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An article in a prominent evangelical Christian magazine that its publisher describes as an unbiased look at the Israeli-Palestinian conflict is being called out by critics as anti-Israel propaganda.

“Is Peace Possible?” was the cover story in the March/April issue of Relevant magazine, a millennial-generation publication founded by Cameron Strang, the son of Charisma magazine founder and Strang Communications CEO Stephen Strang.

A monitor of news about Israel, the Committee for Accuracy in Middle East Reporting in America, or CAMERA, said Strang missed an “opportunity, and an obligation, to inform his readers about the realities of the Arab-Israeli conflict.”

CAMERA’s Tricia Aven said that instead, “he wrote an article that places all the responsibility for peace on Israel while making no demands of the Palestinians.”

“This is an appalling contribution to the delegitimization of the Jewish State that responsible Christians who are biblically literate cannot accept,” she said.

“In spite of his claim to be pro-peace, pro-Palestinian and pro-Israeli, Strang places all the responsibility for a successful peace process on the Jewish State. He says Israel ‘must find a way to acknowledge Palestinian demands’ and Palestinians ‘must be allowed to create their own state in a portion of historic Palestine or be given equal civil and political rights in Israel.”

Aven said that at no point in the article “does Strang judge the Palestinians responsible for anything.”

“Strang’s biased modus operandi is particularly disturbing in light of the fact that Relevant claims the magazine is read by more than 1.35 million young adults each year. The magazine’s target audience is members of the millennial generation (typically defined as people born after 1980).”

In an email exchange with WND, Strang called further dialogue regarding the CAMERA analysis “pointless.”

The difference in view between CAMERA and Strang speaks to a much broader polarization occurring in the American church. Increasingly, evangelical figures such as Lynne Hybels of Willow Creek Church in Illinois, Mae Cannon of World Vision and Wheaton College’s Gary Burge are taking the so-called “Palestinian narrative” into churches.

The presentations are being met with alarm by supporters of Israel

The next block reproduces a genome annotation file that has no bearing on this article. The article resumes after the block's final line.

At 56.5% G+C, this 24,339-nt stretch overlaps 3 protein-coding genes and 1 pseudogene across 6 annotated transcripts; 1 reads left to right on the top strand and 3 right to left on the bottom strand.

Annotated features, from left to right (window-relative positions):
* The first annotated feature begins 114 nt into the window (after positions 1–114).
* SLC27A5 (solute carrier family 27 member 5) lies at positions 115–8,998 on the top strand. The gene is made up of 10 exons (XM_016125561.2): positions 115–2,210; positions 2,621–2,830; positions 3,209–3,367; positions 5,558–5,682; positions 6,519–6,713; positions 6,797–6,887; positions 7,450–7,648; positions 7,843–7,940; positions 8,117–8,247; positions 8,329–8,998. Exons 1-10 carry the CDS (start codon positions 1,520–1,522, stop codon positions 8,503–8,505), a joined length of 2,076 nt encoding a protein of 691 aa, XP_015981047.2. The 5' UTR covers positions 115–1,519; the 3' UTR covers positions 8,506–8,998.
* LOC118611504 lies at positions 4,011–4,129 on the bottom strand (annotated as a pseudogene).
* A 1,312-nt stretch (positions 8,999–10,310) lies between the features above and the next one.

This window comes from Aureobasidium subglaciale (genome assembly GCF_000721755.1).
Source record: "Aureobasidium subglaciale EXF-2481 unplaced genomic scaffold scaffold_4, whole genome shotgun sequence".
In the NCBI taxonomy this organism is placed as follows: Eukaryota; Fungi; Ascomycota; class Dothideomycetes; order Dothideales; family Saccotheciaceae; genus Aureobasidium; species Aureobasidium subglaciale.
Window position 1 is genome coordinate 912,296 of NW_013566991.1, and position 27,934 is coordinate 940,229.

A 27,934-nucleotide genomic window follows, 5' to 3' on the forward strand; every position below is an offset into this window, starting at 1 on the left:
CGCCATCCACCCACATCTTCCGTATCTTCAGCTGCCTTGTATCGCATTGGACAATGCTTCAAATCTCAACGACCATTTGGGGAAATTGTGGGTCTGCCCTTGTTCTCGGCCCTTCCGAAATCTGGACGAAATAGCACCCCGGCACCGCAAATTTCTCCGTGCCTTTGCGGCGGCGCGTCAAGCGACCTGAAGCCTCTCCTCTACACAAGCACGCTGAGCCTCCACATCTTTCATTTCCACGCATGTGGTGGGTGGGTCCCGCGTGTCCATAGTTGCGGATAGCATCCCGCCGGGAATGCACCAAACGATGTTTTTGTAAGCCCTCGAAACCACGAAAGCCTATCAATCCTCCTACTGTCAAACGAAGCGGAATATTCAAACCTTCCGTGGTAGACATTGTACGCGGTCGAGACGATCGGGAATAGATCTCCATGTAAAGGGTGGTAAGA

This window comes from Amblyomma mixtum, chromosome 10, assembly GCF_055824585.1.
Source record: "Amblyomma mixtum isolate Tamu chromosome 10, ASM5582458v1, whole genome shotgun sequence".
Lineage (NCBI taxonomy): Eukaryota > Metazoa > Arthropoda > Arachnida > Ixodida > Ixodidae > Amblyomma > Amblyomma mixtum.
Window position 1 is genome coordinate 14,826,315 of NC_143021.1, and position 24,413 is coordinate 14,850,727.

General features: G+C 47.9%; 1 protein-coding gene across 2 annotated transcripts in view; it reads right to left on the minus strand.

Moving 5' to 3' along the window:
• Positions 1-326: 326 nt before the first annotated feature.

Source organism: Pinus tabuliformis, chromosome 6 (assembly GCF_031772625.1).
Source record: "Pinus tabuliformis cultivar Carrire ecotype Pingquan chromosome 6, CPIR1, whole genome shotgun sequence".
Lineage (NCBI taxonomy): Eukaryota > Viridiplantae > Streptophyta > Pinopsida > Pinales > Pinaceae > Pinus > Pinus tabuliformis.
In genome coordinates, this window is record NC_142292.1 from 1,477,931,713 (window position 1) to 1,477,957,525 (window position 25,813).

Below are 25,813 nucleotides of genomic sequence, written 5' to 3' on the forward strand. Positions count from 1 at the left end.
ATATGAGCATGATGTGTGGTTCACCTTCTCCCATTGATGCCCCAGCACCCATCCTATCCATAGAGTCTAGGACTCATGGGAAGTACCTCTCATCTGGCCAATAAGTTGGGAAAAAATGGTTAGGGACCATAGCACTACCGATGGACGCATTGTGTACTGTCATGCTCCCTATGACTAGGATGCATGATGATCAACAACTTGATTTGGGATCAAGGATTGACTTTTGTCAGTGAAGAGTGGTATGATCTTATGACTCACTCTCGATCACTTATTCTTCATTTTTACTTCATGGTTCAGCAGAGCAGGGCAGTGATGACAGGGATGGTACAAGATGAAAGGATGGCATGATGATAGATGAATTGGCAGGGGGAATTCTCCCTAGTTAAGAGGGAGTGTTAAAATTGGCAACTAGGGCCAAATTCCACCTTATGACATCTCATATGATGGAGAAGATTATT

David Brog, director of Christians United for Israel, said the movement has had influence, with support for Israel now “in play” in evangelical communities where it once was strong.

Victor Styrsky, eastern regional coordinator for CUFI, told WND that “if something isn’t done on college campuses, within 10 years, it’ll all be over,” referring to broad Israel support.

Already, many Palestinian student groups and Muslim studies groups react strongly to any type of pro-Israel presentation.

Along with Cameron Strang, millennial generation figures such as writer Donald Miller have helped advance the “Palestinian narrative.” In November 2012, Miller accused the Israel Defense Forces of shooting Palestinian women and children along with controlling the food supply of Gazans. The charges, however, published at Miller’s Storylineblog site, were undocumented.

Several evangelical leaders are taking to local churches across America the message that evangelicals have reflexively supported Israel because of dubious theology that has caused them to ignore the plight of Palestinian Christians, who trace their heritage back to the First Century church.

Among the speakers are Hybels, co-founder of Willow Creek Community Church; Todd Deatherage, co-founder of the Telos Group and a former State Department official); and Sami Awad, a Palestinian Christian from Bethlehem who leads a group focused on reconciliation.

They contend the Israeli “occupation” of the Palestinians is hampering peace efforts.

Aven takes issue with, among other things, Strang’s omission of the extreme elements of Palestinian nationalism.

“The inability to recognize Israel as a Jewish state is simply an extension of the Palestinian national movement’s difficulty in making ideological concessions concerning the Jewish national movement,” she wrote. “While Israel has recognized the Palestinian people and their right to a Palestinian state, the Palestinians have not reciprocated by acknowledging the Jewish people’s right to a state in their ancient homeland.”

She contended that Strang “completely ignores this reality.”

Strang’s visits to Israel, with friends Miller and Hybels, reinforce the perception by supporters of Israel that American evangelical leaders are being duped by the Palestinian Authority.

Writing in The Middle East Quarterly, Brog sounded the alarm.

“A mere decade ago, Christian Zionism was seen as an emerging force in American politics. As if out of nowhere, a block of fifty to one hundred million friends of Israel were poised to enter the national debate and safeguard the U.S.-Israel relationship for generations to come. Evangelical love for Israel appeared so solid that the only debate within the Jewish community was whether or not to ‘accept’ it,” he wrote.

“How quickly things change. The days of taking evangelical support for Israel for granted are over. As they are increasingly confronted with an evangelical-friendly, anti-Israel narrative, more and more of these Christians are turning against the Jewish state.”

 

 

 

 

 

 

 

 

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